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DOS File Protection (Summary of responses) [message #80919] Tue, 04 June 2013 00:01 Go to next message
Originally posted by: leo@uf-csv.UUCP (Leo Wilson [staff])
Message-ID: <132@uf-csv.UUCP>
Date: Fri, 2-Nov-84 17:09:52 EST
Article-I.D.: uf-csv.132
Posted: Fri Nov  2 17:09:52 1984
Date-Received: Mon, 5-Nov-84 21:02:33 EST
Organization: Univ of Fla, Computer and Information Science
Lines: 76

This line is intentionally less than witty.

I am posting this summary of responses to my inquiry about write protecting
individual files because of the number of requests I got to forward the
information.  Jay at unm-la gave the useful information, which bit to flip.
It works like a charm!

I have a friend with a copy of the Norton Utilities and used it just a few
minutes ago to change the appropriate bit.  I imagine there's a few hackers
out there who'll actually use the DOS call,  but I'm really a hardware type
who prefers a UNIX environment (DOS means Disk Operating System, I think,
but other than that I'm blissful...) to any other I've seen. You go ahead
and hack, I'll just whittle a little for now.
Bit 0 of byte 11 of a disk directory entry marks (when set) a file as read
only.  You can find the directory entry and diddle this bit directly, or
you can use DOS function call 0x43 (CHMOD), specifying the drive:path/file
as an ascii string.

Or, if you want to buy a utility to do it for you, try "AKA Alias", available
from The Programmer's Shop (800)421-8006.  It includes "xdir" which gives you
a directory listing showing the attributes of the files, and "chmod" which
sets/resets any of the attributes.  (Caveat: don't use AKA Alias for its
advertised purpose -- it knows how to hang your system at the most precious

From: akgua!mcnc!decvax!ucbvax!unmvax!unm-la!jay
	There is a utility to do that. Fortunately,
DOS 1.1 and above allow files to be marked as 'read-only'.
				- Lester Waters -
1.  To deal with write-protect/unprotect and other related things,
    you might like FilePaq, about $30 + S & H and tax, from
	SDA Associates
	PO Box 36152
	San Jose, CA 95158

2.  The above disk also includes erase/delete utilities and an
    improved  directory function.  If in addition, you patch
    out the names `del' and `era(se)' from and create
    batch files, you may solve your erasure problems.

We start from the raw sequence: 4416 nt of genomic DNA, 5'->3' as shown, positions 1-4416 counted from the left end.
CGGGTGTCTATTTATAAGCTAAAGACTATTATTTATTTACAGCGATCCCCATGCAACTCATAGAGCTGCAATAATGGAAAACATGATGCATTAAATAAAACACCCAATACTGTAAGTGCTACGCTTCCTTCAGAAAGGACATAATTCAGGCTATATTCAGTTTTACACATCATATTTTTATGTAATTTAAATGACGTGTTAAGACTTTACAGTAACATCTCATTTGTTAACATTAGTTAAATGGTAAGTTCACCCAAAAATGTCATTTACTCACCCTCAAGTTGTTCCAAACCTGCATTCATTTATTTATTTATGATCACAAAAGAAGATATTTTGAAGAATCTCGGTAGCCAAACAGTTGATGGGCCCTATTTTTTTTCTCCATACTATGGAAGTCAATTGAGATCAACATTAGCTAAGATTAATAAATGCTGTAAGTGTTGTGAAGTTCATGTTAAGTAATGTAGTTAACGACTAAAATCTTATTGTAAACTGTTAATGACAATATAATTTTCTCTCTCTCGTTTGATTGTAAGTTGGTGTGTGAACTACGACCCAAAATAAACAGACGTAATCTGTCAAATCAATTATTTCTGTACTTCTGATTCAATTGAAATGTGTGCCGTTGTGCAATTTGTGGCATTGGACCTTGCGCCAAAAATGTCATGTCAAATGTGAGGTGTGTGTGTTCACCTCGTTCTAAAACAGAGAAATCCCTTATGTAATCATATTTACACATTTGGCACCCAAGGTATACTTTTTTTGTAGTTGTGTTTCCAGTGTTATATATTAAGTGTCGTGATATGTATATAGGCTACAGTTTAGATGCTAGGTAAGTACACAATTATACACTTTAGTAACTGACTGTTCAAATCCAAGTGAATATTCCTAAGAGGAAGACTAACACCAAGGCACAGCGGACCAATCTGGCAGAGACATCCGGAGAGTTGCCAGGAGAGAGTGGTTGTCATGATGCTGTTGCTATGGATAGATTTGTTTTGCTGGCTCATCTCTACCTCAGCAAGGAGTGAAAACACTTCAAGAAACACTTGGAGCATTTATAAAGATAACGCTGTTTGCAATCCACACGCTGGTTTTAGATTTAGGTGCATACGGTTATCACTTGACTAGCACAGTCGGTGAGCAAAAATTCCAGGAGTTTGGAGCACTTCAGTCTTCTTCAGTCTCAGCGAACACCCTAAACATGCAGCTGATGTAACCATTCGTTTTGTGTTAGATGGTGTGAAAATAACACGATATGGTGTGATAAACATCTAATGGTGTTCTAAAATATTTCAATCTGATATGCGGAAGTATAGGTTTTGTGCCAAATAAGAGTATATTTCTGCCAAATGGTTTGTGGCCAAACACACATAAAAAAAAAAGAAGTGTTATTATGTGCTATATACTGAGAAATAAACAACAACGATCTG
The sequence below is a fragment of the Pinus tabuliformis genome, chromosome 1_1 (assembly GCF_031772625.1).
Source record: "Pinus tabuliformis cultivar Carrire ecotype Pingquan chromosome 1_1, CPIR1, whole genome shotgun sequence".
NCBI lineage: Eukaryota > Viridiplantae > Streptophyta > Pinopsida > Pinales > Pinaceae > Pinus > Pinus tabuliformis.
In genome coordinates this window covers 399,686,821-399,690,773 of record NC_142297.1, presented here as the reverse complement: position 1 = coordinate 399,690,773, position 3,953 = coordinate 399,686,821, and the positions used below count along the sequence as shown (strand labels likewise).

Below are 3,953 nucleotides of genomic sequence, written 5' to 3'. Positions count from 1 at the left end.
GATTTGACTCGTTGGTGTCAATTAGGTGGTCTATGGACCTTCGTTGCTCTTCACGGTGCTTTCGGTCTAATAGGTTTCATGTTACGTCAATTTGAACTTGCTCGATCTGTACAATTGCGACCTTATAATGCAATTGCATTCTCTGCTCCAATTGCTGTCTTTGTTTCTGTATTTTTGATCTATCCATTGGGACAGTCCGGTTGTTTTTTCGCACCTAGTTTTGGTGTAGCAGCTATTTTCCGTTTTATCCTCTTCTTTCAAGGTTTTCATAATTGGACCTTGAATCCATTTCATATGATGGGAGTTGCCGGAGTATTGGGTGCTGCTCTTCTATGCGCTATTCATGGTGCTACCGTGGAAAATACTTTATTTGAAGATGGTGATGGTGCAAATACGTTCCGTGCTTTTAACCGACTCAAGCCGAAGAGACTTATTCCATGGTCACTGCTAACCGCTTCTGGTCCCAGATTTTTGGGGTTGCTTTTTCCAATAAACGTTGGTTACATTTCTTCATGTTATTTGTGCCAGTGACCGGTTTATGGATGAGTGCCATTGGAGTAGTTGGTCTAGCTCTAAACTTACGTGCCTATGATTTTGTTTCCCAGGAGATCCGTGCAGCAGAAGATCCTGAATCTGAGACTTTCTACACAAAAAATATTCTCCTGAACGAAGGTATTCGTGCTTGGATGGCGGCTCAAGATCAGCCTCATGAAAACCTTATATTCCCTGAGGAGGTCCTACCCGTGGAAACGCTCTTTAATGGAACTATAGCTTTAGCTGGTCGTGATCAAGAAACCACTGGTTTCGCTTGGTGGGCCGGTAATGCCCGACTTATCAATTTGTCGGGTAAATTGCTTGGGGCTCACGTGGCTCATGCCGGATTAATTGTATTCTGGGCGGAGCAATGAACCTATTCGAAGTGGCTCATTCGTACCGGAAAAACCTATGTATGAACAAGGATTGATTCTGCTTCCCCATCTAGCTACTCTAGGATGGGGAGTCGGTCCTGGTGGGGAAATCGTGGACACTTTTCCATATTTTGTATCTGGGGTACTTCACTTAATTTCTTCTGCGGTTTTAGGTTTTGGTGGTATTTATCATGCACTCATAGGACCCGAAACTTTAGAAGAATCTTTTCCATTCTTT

Gene E. Bloch (...!nsc!voder!gino)
The new IBM DOS 3.0 includes a program labeled ATTRIBUTE that can set
and reset a file's attribute to read only.
DOS 3.0 is now available for list $ 65.-.
There are similar utilities on RBBS systems that are in public domain
and accessible if you have a modem and downloading capability.

John Gulbenkian   Varian Walnut Creek  CA

There are several public domain programs floating around to do this, but
I would recommend buying the Norton utilities.  They are very useful.

You could also get DOS 3.0.

David DiGiacomo, BRAG Systems Inc., San Mateo CA  (415) 342-3963
Disclaimer: The opinions expressed herein are solely those of the author.

Leo Wilson                USPS: University of Florida
akgua!uf-csv(!uf-csg)!leo       512 Weil Hall
CSNET:  leo@ufl                 Gainesville, FL  32611
AT&T:   (904)392-2371

"There are two types of aircraft: Fighters and Targets."
Re: DOS File Protection (Summary of responses) [message #80938 is a reply to message #80919] Tue, 04 June 2013 00:01 Go to previous message
scott is currently offline  scott
Messages: 4018
Registered: February 2012
Karma: 0
Senior Member
Message-ID: <934@opus.UUCP>
Date: Tue, 6-Nov-84 12:08:00 EST
Article-I.D.: opus.934
Posted: Tue Nov  6 12:08:00 1984
Date-Received: Thu, 8-Nov-84 19:24:05 EST
References: <132@uf-csv.UUCP>
Organization: NBI,Inc, Boulder CO
Lines: 14

Fair warning about file protection:  It doesn't always work.  I seem to
remember using the write protect bit PC DOS 2.0, and thought everything
would be fine until someone walked up to the machine, edited the file
and wrote it out just fine.  Since this was part of a source control system,
I wasn't very happy.  I think it had something to do with programs that 
used DOS 1.1 style i/o.  For some kind of compatibility reasons or something,
they didn't look at the write protect bit.  

Can anyone help clarify this stuff?  I haven't used a pc in over a year,
so sometimes it all seems a little fuzzy.

Scott Wiesner
{allegra, ucbvax, cornell}!nbires!scott
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